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Centers for Disease Control and Prevention

Vaccines & Immunizations

Vaccines and Preventable Diseases:

Global Pneumococcal Disease and Vaccine

Global disease

  • Burden of pneumococcal disease globally (exit)

    Based on available data, the World Health Organization (WHO) estimates that Streptococcus pneumoniae kills close to one million children under five years of age worldwide every year and most of these are in developing countries.

  • WHO is in the process of estimating the number of cases and deaths due to pneumococcal disease globally, regionally and nationally for every country in the world. The link will be posted here when data becomes available.

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Pneumococcal Vaccines in Developing Countries

  • PCV-7 recommendations for developing countries Adobe Acrobat print-friendly PDF file (exit)
    The Strategic Advisory Group of Experts (SAGE) that advises WHO on vaccines has recently published recommendations for the introduction of PCV-7 to developing countries and recommends that high mortality countries are prioritized. Currently pneumococcal vaccine is not in the routinely immunizations program in any developing country.

  • WHO position paper concerning the use of pneumococcal conjugate vaccines in young children Adobe Acrobat print-friendly PDF file (exit)
  • Advance market commitment (exit)
    A U.S. $1.5-billion pilot program is expected to save 5.4 million lives, protecting children from pneumonia, meningitis by speeding up the development and availability of new vaccines including pneumococcal vaccine.

  • Resources for vaccine support (exit)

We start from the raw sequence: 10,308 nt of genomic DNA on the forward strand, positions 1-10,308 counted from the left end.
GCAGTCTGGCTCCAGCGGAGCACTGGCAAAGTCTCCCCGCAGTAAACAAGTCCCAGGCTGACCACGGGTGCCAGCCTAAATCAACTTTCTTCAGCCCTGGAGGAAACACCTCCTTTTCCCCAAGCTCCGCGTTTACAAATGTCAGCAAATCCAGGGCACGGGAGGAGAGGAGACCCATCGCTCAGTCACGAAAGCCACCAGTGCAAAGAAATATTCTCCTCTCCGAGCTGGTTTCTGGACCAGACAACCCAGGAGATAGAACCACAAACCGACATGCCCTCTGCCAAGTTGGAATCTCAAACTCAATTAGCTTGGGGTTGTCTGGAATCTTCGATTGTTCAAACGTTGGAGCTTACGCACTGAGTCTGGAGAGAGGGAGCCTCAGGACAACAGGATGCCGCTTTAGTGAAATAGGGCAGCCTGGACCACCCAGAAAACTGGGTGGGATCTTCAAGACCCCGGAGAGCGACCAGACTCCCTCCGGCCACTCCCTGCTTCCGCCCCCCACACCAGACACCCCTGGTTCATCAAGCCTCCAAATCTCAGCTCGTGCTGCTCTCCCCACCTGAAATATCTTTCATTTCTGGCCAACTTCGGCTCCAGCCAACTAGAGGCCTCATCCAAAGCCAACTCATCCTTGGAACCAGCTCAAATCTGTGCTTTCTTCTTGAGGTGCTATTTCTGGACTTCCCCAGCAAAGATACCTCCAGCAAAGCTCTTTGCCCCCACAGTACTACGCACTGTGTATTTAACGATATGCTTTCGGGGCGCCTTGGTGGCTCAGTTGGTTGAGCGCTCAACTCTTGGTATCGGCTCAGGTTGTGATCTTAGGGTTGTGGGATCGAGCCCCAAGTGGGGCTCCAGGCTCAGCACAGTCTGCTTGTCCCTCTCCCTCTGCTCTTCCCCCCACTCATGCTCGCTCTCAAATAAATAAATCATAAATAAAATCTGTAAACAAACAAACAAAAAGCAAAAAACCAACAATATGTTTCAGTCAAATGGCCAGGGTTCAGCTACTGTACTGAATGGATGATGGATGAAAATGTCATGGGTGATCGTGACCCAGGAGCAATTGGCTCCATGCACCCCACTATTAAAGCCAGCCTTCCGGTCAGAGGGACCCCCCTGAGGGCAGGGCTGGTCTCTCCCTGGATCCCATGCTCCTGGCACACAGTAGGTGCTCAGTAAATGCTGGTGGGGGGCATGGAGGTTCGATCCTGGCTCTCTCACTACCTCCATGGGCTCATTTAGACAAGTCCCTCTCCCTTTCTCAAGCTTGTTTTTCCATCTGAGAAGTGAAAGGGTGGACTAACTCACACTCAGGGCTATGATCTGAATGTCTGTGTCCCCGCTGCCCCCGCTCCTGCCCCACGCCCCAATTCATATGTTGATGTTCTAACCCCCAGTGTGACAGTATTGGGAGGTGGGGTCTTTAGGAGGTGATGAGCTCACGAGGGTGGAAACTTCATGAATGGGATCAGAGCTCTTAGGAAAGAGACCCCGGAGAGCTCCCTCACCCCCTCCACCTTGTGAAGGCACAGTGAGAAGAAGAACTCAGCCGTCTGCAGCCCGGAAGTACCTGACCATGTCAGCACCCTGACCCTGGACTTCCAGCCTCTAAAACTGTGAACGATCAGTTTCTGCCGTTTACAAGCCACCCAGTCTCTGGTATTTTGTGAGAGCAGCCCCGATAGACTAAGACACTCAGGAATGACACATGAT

The GAVI Alliance is a partnership that combines public and private sector resources to bring the benefits of immunization to children in greatest need. They have recently committed funding for pneumococcal vaccines.

  • PneumoADIP (exit)
    Works to improve child survival and health by accelerating the evaluation of, and access to, new lifesaving pneumococcal vaccines for the world's children through partnerships with countries, donors, academia, international organizations and industry.


  • Levine OS, O'Brien KL, Knoll M, et al. Pneumococcal vaccination in developing countries 2006 Lancet 367:1880-82
  • Sinha A, Levine O, Knoll MD, MuhibF, Lieu TA. Cost-effectiveness of pneumococcal conjugate vaccination in the prevention of child mortality: an international economic analysis. 2007, Lancet; 369: 389–96

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Pneumococcal Conjugate Vaccine Use in Industrialized Countries

Use of PCV is expanding in industrialized countries.

  • PCV in the Americas
    PCV is in the routine immunization schedule in the U.S. and Canada where it has been shown to be highly effective. In many other countries (exit) in the region countries PCV is available in the private sector or for high risk groups through the public sector. However, many countries (exit) are interested in introducing the vaccine into their national immunization schedules.

Garcia S, Levine OS, Cherian T, Gabastou JM, Andrus J, and the Working Group Members. Pneumococcal disease and vaccination in the Americas: an agenda for accelerated vaccine introduction. 2006 Pan Am J Public Health 19(5):340-48.

  • PCV in Europe
    Efforts are underway to build and strengthen European surveillance systems to allow countries to make informed decisions regarding the introduction of new pneumococcal vaccines and also to monitor and compare the impact and effectiveness of new programs. PCV vaccines are used widely in high risk groups but many countries (exit) are beginning to introduce PCV into their routine immunization schedules.

Peabody R. G. et al. Pneumococcal Vaccination Policy in Europe. Euro Surveill. 2005;10(9): 174-8

Peabody R. G. et al. Pneumococcal Disease Surveillance in Europe RG Pebody1, Euro Surveill. 2006;11(9): 171-8

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 Return to main Pneumococcal Vaccination page

This page last modified on September 5, 2007
Content last reviewed on September 5, 2007
Content Source: National Center for Immunization and Respiratory Diseases

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